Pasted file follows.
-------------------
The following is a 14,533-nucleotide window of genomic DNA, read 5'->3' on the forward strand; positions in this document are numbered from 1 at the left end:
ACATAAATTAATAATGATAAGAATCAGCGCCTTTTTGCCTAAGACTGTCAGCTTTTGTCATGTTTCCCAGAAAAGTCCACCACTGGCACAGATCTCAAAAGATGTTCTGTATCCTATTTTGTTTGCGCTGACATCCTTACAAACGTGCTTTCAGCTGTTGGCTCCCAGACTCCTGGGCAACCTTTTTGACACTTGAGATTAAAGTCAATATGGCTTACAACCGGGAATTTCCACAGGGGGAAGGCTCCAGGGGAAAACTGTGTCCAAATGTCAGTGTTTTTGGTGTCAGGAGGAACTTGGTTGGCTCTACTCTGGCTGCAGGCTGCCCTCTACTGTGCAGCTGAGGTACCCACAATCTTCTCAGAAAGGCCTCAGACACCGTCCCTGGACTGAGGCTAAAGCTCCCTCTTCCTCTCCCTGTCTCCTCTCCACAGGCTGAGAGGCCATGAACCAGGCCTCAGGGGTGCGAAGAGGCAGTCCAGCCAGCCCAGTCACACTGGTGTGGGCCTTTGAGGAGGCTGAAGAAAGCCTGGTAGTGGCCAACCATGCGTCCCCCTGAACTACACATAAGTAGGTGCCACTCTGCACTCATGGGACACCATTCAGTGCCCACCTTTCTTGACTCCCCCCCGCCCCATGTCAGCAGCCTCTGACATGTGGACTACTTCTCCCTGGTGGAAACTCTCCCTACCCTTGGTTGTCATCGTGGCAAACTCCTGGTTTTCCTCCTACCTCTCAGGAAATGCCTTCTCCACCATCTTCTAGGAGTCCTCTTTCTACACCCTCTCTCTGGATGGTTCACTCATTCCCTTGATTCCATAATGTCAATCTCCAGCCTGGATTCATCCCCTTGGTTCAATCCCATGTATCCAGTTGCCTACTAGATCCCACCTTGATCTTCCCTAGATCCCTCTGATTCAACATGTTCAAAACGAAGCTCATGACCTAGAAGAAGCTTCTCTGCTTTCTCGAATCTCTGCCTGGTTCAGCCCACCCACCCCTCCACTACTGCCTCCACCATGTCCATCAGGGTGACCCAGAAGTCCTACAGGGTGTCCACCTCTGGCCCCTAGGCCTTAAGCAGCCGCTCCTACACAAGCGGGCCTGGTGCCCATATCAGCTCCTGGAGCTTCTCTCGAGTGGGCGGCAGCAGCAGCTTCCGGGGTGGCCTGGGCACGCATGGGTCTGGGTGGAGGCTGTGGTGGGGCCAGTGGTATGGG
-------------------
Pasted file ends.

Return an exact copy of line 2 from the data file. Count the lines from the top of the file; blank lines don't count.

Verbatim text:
ACATAAATTAATAATGATAAGAATCAGCGCCTTTTTGCCTAAGACTGTCAGCTTTTGTCATGTTTCCCAGAAAAGTCCACCACTGGCACAGATCTCAAAAGATGTTCTGTATCCTATTTTGTTTGCGCTGACATCCTTACAAACGTGCTTTCAGCTGTTGGCTCCCAGACTCCTGGGCAACCTTTTTGACACTTGAGATTAAAGTCAATATGGCTTACAACCGGGAATTTCCACAGGGGGAAGGCTCCAGGGGAAAACTGTGTCCAAATGTCAGTGTTTTTGGTGTCAGGAGGAACTTGGTTGGCTCTACTCTGGCTGCAGGCTGCCCTCTACTGTGCAGCTGAGGTACCCACAATCTTCTCAGAAAGGCCTCAGACACCGTCCCTGGACTGAGGCTAAAGCTCCCTCTTCCTCTCCCTGTCTCCTCTCCACAGGCTGAGAGGCCATGAACCAGGCCTCAGGGGTGCGAAGAGGCAGTCCAGCCAGCCCAGTCACACTGGTGTGGGCCTTTGAGGAGGCTGAAGAAAGCCTGGTAGTGGCCAACCATGCGTCCCCCTGAACTACACATAAGTAGGTGCCACTCTGCACTCATGGGACACCATTCAGTGCCCACCTTTCTTGACTCCCCCCCGCCCCATGTCAGCAGCCTCTGACATGTGGACTACTTCTCCCTGGTGGAAACTCTCCCTACCCTTGGTTGTCATCGTGGCAAACTCCTGGTTTTCCTCCTACCTCTCAGGAAATGCCTTCTCCACCATCTTCTAGGAGTCCTCTTTCTACACCCTCTCTCTGGATGGTTCACTCATTCCCTTGATTCCATAATGTCAATCTCCAGCCTGGATTCATCCCCTTGGTTCAATCCCATGTATCCAGTTGCCTACTAGATCCCACCTTGATCTTCCCTAGATCCCTCTGATTCAACATGTTCAAAACGAAGCTCATGACCTAGAAGAAGCTTCTCTGCTTTCTCGAATCTCTGCCTGGTTCAGCCCACCCACCCCTCCACTACTGCCTCCACCATGTCCATCAGGGTGACCCAGAAGTCCTACAGGGTGTCCACCTCTGGCCCCTAGGCCTTAAGCAGCCGCTCCTACACAAGCGGGCCTGGTGCCCATATCAGCTCCTGGAGCTTCTCTCGAGTGGGCGGCAGCAGCAGCTTCCGGGGTGGCCTGGGCACGCATGGGTCTGGGTGGAGGCTGTGGTGGGGCCAGTGGTATGGG